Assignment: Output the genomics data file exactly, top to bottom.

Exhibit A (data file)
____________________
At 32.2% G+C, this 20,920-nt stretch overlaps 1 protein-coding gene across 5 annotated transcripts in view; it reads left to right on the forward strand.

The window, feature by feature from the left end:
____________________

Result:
At 32.2% G+C, this 20,920-nt stretch overlaps 1 protein-coding gene across 5 annotated transcripts in view; it reads left to right on the forward strand.

The window, feature by feature from the left end: